Why the Pot Industry Needs to Get a Lot Greener

There’s a budding movement urging cannabis growers to ask themselves: How green is your grass?

A recent energy-use report authored by one California scientist and a Humboldt County-based group are taking a sharp look at the carbon footprint of industrial-scale indoor cannabis growing. An ordinance in Boulder requires medical-cannabis dispensaries to pay carbon offset fees. All of them are concerned about the environmental impacts as the medical cannabis industry grows ever larger.

But first, a quick history lesson in indoor growing: A few decades ago, a bunch of hippies trekked off to the rural lands of Humboldt County, Calif., to create idyllic, off-the-grid communities. When their kids got old enough to drive, growing cannabis and selling marijuana became the way to pay for gas. But as the CAMP raids started up in the 1980s, growers had to move their operations indoors. Elaborate lighting systems were created to maximize growth cycles. Fuel had to be trucked over miles of dirt roads to run the generators that kept the operations going.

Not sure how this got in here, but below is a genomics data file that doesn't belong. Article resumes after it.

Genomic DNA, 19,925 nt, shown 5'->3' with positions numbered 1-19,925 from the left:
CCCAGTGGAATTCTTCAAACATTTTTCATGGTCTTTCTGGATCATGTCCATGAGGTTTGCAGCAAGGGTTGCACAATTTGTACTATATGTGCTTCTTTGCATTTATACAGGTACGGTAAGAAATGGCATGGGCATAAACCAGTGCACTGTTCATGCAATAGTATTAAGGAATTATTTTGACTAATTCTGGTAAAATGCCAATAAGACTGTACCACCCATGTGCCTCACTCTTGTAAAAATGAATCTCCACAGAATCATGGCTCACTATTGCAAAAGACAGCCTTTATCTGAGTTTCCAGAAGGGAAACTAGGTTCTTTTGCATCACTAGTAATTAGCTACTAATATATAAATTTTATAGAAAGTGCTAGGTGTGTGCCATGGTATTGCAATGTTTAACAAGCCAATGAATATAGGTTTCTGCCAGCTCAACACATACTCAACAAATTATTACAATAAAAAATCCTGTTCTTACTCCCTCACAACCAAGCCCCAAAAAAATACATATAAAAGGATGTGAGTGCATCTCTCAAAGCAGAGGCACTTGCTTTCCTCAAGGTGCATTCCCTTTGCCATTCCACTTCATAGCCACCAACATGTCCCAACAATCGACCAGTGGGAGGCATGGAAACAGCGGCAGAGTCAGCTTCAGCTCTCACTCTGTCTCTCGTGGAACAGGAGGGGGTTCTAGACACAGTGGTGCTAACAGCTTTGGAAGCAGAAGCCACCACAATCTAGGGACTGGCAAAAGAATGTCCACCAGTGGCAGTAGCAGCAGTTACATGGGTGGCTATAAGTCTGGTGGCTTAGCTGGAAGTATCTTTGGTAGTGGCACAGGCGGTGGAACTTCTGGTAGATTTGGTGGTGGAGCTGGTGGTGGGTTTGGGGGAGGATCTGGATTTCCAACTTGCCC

Today, as sixteen U.S. states have approved medical cannabis, it’s becoming easier for entrepreneurs to set up elaborate energy-sucking cannabis nurseries. And all that indoor cannabis comes with high energy costs.

In April, energy and environmental systems analyst Evan Mills released his report “Energy Up in Smoke,” which examined the energy usage and carbon footprint of indoor cannabis growing operations. (While Mills is a staff scientist at the Lawrence Berkeley National Laboratory, his website emphasizes that the report was conducted independently and on his own time.)

Consulting with an indoor growing expert, Mills crunched the numbers for running all those high-intensity lights, pumps, dehumidifiers, heating and irrigation systems, plus the electric gadgets that control them.

The report finds that nationwide, “indoor Cannabis production results in energy expenditures of $5 billion each year, with electricity use equivalent to that of 2 million average U.S. Homes.” All related CO2 production, including transportation, equals that of 3 million cars.

– Read the entire article at AlterNet.